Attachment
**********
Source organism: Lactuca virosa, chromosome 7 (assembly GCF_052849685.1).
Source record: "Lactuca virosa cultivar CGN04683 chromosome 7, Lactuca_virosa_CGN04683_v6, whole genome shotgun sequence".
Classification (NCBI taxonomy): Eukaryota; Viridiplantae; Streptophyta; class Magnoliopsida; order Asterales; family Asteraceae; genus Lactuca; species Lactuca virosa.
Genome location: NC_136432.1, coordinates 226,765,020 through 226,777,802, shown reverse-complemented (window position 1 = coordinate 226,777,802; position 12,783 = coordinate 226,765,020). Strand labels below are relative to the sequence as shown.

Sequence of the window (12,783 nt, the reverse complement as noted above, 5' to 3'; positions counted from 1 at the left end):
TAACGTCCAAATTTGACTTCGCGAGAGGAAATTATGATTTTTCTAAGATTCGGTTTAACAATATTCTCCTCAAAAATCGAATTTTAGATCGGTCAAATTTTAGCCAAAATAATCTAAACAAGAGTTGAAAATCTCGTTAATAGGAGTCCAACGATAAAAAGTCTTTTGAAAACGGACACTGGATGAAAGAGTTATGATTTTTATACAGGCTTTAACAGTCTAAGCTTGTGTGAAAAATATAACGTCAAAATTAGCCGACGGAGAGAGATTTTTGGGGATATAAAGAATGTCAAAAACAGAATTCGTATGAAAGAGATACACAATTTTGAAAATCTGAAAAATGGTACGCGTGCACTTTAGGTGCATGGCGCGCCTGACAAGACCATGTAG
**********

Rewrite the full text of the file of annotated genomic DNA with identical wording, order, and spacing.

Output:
Source organism: Lactuca virosa, chromosome 7 (assembly GCF_052849685.1).
Source record: "Lactuca virosa cultivar CGN04683 chromosome 7, Lactuca_virosa_CGN04683_v6, whole genome shotgun sequence".
Classification (NCBI taxonomy): Eukaryota; Viridiplantae; Streptophyta; class Magnoliopsida; order Asterales; family Asteraceae; genus Lactuca; species Lactuca virosa.
Genome location: NC_136432.1, coordinates 226,765,020 through 226,777,802, shown reverse-complemented (window position 1 = coordinate 226,777,802; position 12,783 = coordinate 226,765,020). Strand labels below are relative to the sequence as shown.

Sequence of the window (12,783 nt, the reverse complement as noted above, 5' to 3'; positions counted from 1 at the left end):
TAACGTCCAAATTTGACTTCGCGAGAGGAAATTATGATTTTTCTAAGATTCGGTTTAACAATATTCTCCTCAAAAATCGAATTTTAGATCGGTCAAATTTTAGCCAAAATAATCTAAACAAGAGTTGAAAATCTCGTTAATAGGAGTCCAACGATAAAAAGTCTTTTGAAAACGGACACTGGATGAAAGAGTTATGATTTTTATACAGGCTTTAACAGTCTAAGCTTGTGTGAAAAATATAACGTCAAAATTAGCCGACGGAGAGAGATTTTTGGGGATATAAAGAATGTCAAAAACAGAATTCGTATGAAAGAGATACACAATTTTGAAAATCTGAAAAATGGTACGCGTGCACTTTAGGTGCATGGCGCGCCTGACAAGACCATGTAG